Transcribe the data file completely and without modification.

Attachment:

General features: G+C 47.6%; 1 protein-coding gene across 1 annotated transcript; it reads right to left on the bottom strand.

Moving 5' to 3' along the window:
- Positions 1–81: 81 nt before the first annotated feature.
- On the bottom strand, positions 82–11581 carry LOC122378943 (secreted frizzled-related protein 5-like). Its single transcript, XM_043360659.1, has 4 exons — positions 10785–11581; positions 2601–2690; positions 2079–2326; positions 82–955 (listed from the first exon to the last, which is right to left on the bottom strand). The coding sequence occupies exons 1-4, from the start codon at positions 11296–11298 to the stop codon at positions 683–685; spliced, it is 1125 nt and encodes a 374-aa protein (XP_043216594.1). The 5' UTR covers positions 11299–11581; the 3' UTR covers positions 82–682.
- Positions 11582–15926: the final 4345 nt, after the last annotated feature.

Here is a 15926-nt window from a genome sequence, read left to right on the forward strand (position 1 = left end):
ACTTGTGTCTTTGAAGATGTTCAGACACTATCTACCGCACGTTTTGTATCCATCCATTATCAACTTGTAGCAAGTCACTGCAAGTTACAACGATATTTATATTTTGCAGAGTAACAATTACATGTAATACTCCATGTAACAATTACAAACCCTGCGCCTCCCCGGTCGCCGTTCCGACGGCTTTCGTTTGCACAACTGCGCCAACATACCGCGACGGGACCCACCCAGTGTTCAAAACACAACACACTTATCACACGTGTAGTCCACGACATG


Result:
General features: G+C 47.6%; 1 protein-coding gene across 1 annotated transcript; it reads right to left on the bottom strand.

Moving 5' to 3' along the window:
- Positions 1–81: 81 nt before the first annotated feature.
- On the bottom strand, positions 82–11581 carry LOC122378943 (secreted frizzled-related protein 5-like). Its single transcript, XM_043360659.1, has 4 exons — positions 10785–11581; positions 2601–2690; positions 2079–2326; positions 82–955 (listed from the first exon to the last, which is right to left on the bottom strand). The coding sequence occupies exons 1-4, from the start codon at positions 11296–11298 to the stop codon at positions 683–685; spliced, it is 1125 nt and encodes a 374-aa protein (XP_043216594.1). The 5' UTR covers positions 11299–11581; the 3' UTR covers positions 82–682.
- Positions 11582–15926: the final 4345 nt, after the last annotated feature.

Here is a 15926-nt window from a genome sequence, read left to right on the forward strand (position 1 = left end):
ACTTGTGTCTTTGAAGATGTTCAGACACTATCTACCGCACGTTTTGTATCCATCCATTATCAACTTGTAGCAAGTCACTGCAAGTTACAACGATATTTATATTTTGCAGAGTAACAATTACATGTAATACTCCATGTAACAATTACAAACCCTGCGCCTCCCCGGTCGCCGTTCCGACGGCTTTCGTTTGCACAACTGCGCCAACATACCGCGACGGGACCCACCCAGTGTTCAAAACACAACACACTTATCACACGTGTAGTCCACGACATG